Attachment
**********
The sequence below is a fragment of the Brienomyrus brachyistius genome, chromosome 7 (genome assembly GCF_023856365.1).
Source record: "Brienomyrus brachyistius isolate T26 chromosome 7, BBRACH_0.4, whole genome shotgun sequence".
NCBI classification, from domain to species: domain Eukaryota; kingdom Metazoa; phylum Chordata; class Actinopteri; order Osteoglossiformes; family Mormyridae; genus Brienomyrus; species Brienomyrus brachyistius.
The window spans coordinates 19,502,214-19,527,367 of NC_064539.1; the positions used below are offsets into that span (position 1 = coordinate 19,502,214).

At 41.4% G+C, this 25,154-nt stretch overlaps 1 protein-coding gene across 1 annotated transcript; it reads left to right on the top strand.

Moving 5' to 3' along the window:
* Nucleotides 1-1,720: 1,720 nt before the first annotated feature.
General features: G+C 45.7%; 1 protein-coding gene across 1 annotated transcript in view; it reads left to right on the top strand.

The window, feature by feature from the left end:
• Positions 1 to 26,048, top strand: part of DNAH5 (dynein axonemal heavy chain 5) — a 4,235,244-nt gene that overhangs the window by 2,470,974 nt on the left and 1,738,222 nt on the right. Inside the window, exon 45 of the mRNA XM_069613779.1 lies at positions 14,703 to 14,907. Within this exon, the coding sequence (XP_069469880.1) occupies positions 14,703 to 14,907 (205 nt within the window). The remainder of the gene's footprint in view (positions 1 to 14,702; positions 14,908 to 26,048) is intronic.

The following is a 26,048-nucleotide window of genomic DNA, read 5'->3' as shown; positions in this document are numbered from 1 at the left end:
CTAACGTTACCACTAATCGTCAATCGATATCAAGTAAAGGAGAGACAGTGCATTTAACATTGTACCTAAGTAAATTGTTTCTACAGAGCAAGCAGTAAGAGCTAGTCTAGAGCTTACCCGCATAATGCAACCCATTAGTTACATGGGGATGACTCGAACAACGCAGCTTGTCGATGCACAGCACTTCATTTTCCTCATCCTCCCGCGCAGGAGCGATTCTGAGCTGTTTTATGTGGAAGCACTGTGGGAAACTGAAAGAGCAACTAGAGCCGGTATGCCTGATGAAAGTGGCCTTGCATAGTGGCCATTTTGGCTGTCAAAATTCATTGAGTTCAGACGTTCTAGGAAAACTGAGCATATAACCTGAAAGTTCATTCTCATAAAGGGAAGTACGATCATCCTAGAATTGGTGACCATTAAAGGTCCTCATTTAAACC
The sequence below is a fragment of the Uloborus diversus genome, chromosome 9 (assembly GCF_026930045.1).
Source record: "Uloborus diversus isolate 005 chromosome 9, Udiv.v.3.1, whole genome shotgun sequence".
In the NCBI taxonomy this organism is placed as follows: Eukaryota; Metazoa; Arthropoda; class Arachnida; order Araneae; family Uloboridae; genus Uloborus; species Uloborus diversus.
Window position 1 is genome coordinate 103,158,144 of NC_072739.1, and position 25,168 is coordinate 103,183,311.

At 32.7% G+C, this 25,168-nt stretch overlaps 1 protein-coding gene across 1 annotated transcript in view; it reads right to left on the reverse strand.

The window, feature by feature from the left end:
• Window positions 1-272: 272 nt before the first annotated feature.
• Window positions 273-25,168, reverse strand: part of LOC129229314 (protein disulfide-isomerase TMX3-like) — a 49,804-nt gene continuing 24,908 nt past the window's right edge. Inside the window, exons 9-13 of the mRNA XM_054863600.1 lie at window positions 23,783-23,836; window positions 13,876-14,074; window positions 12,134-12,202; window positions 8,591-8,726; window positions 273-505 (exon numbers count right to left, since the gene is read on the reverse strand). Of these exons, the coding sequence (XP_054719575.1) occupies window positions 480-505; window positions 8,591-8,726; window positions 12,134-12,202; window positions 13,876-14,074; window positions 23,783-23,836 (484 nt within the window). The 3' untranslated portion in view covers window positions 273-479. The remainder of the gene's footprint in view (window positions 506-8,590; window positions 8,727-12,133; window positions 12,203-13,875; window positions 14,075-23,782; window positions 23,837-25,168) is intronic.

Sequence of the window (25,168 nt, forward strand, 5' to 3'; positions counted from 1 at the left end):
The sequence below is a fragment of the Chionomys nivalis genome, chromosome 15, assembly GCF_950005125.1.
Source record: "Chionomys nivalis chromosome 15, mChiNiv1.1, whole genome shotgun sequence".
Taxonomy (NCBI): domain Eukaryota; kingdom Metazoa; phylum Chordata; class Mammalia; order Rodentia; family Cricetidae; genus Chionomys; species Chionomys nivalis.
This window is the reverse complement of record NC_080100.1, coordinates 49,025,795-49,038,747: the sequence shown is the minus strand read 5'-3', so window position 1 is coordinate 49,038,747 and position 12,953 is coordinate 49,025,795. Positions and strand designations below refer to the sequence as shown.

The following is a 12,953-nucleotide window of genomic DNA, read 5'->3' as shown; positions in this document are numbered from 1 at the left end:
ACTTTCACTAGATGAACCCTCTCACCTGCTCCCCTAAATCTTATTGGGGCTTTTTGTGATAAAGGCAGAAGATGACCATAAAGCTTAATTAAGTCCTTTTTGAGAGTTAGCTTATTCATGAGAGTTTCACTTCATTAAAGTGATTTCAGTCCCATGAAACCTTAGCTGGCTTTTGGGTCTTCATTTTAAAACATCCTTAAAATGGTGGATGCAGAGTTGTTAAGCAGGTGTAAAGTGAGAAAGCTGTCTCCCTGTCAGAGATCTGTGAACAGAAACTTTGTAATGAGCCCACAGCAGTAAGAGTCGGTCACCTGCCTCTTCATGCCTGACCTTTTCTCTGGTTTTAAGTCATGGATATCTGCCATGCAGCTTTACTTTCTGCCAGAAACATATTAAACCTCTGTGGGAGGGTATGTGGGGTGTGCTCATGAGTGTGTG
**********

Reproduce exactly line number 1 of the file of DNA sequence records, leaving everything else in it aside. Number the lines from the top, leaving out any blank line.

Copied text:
The sequence below is a fragment of the Brienomyrus brachyistius genome, chromosome 7 (genome assembly GCF_023856365.1).